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Living poets society: Reviving a vanishing art

In the highly inspirational movie ‘Dead Poets Society’, Robin Williams plays an influential American teacher in the 1950s, John Keating, who struggles to instill a sense of awe in his students about the power of poetry.

“We don’t read and write poetry,” he says, “because it’s cute. We read and write poetry because we are members of the human race. And the human race is filled with passion. And medicine, law, business, engineering, these are noble pursuits and necessary to sustain life. But poetry, beauty, romance, love, these are what we stay alive for.” It’s not easy to revive an art which is vanishing.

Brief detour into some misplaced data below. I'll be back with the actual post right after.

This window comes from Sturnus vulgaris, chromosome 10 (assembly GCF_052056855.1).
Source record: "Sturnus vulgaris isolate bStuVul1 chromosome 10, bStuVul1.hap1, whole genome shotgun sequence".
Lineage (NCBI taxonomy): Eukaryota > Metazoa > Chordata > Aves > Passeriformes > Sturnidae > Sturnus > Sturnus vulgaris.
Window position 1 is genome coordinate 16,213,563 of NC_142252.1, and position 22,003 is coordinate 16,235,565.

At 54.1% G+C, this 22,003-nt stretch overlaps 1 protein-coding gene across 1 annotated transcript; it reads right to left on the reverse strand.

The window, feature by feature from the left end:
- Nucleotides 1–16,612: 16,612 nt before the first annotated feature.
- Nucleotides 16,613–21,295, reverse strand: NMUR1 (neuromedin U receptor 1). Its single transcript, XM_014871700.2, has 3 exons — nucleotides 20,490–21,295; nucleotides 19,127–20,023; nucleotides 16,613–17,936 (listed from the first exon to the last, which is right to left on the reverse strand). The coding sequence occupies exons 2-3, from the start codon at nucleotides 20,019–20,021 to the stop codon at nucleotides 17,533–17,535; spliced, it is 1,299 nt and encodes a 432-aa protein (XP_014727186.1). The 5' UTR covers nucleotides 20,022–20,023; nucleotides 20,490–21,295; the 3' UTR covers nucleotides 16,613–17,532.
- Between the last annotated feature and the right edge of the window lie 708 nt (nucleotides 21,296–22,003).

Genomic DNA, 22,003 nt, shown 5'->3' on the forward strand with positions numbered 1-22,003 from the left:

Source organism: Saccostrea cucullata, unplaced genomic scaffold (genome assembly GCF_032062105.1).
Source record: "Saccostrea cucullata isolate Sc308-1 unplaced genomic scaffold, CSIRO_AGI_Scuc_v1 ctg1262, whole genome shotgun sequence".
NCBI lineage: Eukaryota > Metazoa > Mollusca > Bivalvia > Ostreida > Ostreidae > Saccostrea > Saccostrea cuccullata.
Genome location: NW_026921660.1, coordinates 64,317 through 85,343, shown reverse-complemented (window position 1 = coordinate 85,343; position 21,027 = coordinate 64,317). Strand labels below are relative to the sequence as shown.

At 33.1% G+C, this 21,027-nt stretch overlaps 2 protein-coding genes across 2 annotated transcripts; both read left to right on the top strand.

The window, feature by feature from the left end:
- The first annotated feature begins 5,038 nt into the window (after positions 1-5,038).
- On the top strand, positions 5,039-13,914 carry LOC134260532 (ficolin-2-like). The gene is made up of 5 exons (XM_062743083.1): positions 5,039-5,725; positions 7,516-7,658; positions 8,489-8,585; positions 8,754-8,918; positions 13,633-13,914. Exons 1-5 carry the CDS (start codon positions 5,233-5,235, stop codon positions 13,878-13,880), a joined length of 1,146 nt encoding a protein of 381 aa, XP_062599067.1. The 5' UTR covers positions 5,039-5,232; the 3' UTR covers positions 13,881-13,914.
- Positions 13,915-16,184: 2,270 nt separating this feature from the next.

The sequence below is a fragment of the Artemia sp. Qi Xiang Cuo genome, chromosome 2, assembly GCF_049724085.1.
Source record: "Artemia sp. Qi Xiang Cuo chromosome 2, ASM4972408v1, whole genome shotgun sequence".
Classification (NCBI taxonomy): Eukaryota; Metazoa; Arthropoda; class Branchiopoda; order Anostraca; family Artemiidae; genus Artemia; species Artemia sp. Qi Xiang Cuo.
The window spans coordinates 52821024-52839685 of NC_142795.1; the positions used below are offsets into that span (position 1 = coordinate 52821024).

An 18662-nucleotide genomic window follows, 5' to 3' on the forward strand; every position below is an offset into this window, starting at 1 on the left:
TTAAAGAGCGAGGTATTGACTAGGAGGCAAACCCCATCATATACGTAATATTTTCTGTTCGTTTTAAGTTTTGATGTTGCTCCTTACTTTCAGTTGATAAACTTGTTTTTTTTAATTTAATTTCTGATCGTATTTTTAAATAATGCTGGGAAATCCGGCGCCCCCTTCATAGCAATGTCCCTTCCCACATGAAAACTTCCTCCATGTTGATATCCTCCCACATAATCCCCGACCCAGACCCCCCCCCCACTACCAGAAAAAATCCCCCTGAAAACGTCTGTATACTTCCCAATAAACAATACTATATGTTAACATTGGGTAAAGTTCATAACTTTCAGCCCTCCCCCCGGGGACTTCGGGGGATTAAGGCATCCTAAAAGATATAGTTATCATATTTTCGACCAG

But efforts are on in Delhi by a group called ‘Be-lagaam’ or untethered, in the sense of freedom. The group, or poets’ collective based out of Delhi, believes that writing verses can be also a therapeutic experience. “Use of poetry as therapy is not new. All our hymns and prayers are actually verses that have a certain sound and rhythm composition,” said Sufi Benaam, an architect by profession and one of the founders of Be-lagaam.

“It is said that poetry takes its roots from sorrow. It might not necessarily be an exact state of sadness but any intense emotional one. Writing down that feeling makes one dissociate with that particular emotion or situation,” Benaam says.

The collective, formed in Delhi in 2013, has members all over India who are connected through social media. It organises poetry meets regularly. On Saturday, the collective launched its first poetry collection, with works of 23 poets. 
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